I was just using that as an example of culture/sociological trappings of "frumkeit." You could just as easily substitute Israel Day Parade or wearing a blue shirt.

That being said, I have disdain and take issue with people who do things that are either wrong or self-harmful for dumb reasons. That is all.

In addition, I will add that perhaps this woman, like many other pious women, spoke to her rav and got a heter to uncover her hair. Some rabbis permit it, there certainly are halachic grounds for it under various circumstances. Likewise, someone may speak to their rav and get a heter to cheat on their taxes. Putting aside the objective rightness or wrongness of either of these actions, surely they are both acting "frum" in talking to a rav.

4:59 PM, May 15, 2007

 
Anonymous Greg said...

Just to clarify: my comments do not imply a disdain for yeshiva orthodoxy. I was simply pointing out that much of what people consider to be religion is actually culture, and is often conflated as having relevance to one's religiosity when in fact it doesn't. This is neither a good nor bad thing, but an important distinction. I was actually trying to be melamed zchus on this guy. I guess you missed the finer points of my subtlety.

5:06 PM, May 15, 2007

 
Anonymous Erica said...

I'm entering late to this discussion but your post reminded me of a story, we were once at a random gas station in some random place in NJ that was maybe an hour from Lakewood or something (not in a Jewish area at all) and an obviously (to me) frum woman was having car trouble. My father and cousin were helping her out trying to get her car started again when she was heard on her cell phone screaming at the person "your f&*#ing car got me f*&#ing stuck." At which point my dad turned to me and said "I guess she's not Orthodox"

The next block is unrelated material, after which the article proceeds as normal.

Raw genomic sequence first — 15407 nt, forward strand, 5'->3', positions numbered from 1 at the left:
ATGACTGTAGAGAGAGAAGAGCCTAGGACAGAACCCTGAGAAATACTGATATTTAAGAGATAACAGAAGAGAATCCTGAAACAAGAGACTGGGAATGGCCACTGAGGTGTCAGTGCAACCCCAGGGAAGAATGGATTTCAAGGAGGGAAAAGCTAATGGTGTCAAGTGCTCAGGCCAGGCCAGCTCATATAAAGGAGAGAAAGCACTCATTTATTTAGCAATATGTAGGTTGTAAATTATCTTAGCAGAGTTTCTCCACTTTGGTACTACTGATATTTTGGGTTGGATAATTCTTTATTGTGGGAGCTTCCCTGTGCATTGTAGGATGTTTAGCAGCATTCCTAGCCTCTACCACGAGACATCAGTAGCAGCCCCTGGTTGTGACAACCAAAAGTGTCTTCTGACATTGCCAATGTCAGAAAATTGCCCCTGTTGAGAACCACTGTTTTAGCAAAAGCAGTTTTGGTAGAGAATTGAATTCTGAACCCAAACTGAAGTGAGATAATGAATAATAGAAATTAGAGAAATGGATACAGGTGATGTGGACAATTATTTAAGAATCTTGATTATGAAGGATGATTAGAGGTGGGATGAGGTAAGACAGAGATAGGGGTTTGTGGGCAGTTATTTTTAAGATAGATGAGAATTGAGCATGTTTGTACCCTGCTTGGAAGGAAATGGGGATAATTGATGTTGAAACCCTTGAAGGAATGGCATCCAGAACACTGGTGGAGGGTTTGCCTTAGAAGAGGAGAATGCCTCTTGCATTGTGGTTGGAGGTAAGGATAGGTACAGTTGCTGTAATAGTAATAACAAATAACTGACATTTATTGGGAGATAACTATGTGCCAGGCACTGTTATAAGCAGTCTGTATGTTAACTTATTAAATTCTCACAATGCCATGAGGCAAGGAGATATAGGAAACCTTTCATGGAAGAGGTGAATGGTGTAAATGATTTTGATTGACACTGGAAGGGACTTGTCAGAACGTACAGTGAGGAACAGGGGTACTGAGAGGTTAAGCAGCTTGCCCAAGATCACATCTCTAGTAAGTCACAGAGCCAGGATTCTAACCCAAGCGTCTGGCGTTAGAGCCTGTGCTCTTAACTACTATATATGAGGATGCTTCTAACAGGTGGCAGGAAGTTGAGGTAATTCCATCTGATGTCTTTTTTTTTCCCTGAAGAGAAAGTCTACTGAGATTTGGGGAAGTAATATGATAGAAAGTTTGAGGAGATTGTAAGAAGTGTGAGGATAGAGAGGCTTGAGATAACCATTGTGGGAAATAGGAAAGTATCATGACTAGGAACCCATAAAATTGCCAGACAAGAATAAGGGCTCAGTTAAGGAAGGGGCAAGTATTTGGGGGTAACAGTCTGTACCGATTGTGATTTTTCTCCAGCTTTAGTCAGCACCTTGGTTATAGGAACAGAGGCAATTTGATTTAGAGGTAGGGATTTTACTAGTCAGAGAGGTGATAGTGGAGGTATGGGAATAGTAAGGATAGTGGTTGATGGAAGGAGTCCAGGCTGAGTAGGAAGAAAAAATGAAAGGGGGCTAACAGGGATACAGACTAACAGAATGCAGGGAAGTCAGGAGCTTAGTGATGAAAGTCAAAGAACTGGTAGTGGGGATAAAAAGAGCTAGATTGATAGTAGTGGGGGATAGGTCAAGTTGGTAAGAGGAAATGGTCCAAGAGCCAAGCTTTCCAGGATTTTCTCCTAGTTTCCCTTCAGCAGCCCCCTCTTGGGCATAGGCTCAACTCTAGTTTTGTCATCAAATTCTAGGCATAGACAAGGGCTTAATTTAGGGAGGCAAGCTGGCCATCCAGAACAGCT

Maybe this baal teshuva guy really thought that all orthodox married women cover their hair? I used to think that all orthodox women cover their hair, wear skirts, are shomer negiah, don't eat fish and salad at Subway etc. but I came, in time to learn, that Orthodoxy covers a whole range of people and basically goes based on, like you said, the confines of Shabbos, Kashrus, Taharas HaMishpacha.

I mean obviously you know this guy so he could totally have just be judging the woman but maybe he just had that simplistic view of "oh I thought all Orthodox people have to do this and if they don't then they must not be Orthodox"

7:26 AM, May 17, 2007

 
Anonymous Greg said...

When I was a kid in NCSY I thought all other Orthodox kids loved learning and davening and eating kosher food. Then I switched to Hebrew Academy.

I think in this situation the person in question was well aware of the normal characteristics of frum Jews. He wasn't an outsider with only superficial knowledge of the Orthodox world.

10:57 AM, May 18, 2007

 
Blogger AlanLaz said...

Similar experiences at Hebrew Academy, Greg.

11:17 AM, May 18, 2007